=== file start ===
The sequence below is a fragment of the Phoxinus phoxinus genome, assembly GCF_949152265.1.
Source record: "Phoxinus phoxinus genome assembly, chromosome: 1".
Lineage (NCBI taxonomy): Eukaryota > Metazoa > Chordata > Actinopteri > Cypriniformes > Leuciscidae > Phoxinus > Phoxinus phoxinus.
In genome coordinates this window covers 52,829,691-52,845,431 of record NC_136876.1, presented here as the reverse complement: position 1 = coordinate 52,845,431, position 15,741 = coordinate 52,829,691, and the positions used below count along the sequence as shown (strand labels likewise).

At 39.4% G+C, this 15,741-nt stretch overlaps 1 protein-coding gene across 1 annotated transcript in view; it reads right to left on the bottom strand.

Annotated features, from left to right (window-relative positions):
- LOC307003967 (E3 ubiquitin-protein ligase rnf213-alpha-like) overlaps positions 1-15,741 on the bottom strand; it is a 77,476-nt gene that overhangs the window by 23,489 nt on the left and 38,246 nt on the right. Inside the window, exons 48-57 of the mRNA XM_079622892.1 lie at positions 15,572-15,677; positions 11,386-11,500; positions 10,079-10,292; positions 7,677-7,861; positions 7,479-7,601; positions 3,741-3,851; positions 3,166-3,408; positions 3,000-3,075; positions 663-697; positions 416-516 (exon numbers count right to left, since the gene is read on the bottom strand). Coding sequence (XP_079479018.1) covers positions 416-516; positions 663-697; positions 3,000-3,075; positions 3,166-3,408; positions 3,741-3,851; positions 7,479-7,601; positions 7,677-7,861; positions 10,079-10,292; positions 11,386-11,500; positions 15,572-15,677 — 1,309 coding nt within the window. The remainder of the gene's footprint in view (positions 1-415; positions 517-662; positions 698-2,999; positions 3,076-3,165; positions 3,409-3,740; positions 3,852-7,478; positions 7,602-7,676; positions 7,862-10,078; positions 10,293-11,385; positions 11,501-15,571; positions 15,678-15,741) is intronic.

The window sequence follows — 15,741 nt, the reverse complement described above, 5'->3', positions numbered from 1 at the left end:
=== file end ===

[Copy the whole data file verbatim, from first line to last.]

The sequence below is a fragment of the Phoxinus phoxinus genome, assembly GCF_949152265.1.
Source record: "Phoxinus phoxinus genome assembly, chromosome: 1".
Lineage (NCBI taxonomy): Eukaryota > Metazoa > Chordata > Actinopteri > Cypriniformes > Leuciscidae > Phoxinus > Phoxinus phoxinus.
In genome coordinates this window covers 52,829,691-52,845,431 of record NC_136876.1, presented here as the reverse complement: position 1 = coordinate 52,845,431, position 15,741 = coordinate 52,829,691, and the positions used below count along the sequence as shown (strand labels likewise).

At 39.4% G+C, this 15,741-nt stretch overlaps 1 protein-coding gene across 1 annotated transcript in view; it reads right to left on the bottom strand.

Annotated features, from left to right (window-relative positions):
- LOC307003967 (E3 ubiquitin-protein ligase rnf213-alpha-like) overlaps positions 1-15,741 on the bottom strand; it is a 77,476-nt gene that overhangs the window by 23,489 nt on the left and 38,246 nt on the right. Inside the window, exons 48-57 of the mRNA XM_079622892.1 lie at positions 15,572-15,677; positions 11,386-11,500; positions 10,079-10,292; positions 7,677-7,861; positions 7,479-7,601; positions 3,741-3,851; positions 3,166-3,408; positions 3,000-3,075; positions 663-697; positions 416-516 (exon numbers count right to left, since the gene is read on the bottom strand). Coding sequence (XP_079479018.1) covers positions 416-516; positions 663-697; positions 3,000-3,075; positions 3,166-3,408; positions 3,741-3,851; positions 7,479-7,601; positions 7,677-7,861; positions 10,079-10,292; positions 11,386-11,500; positions 15,572-15,677 — 1,309 coding nt within the window. The remainder of the gene's footprint in view (positions 1-415; positions 517-662; positions 698-2,999; positions 3,076-3,165; positions 3,409-3,740; positions 3,852-7,478; positions 7,602-7,676; positions 7,862-10,078; positions 10,293-11,385; positions 11,501-15,571; positions 15,678-15,741) is intronic.

The window sequence follows — 15,741 nt, the reverse complement described above, 5'->3', positions numbered from 1 at the left end: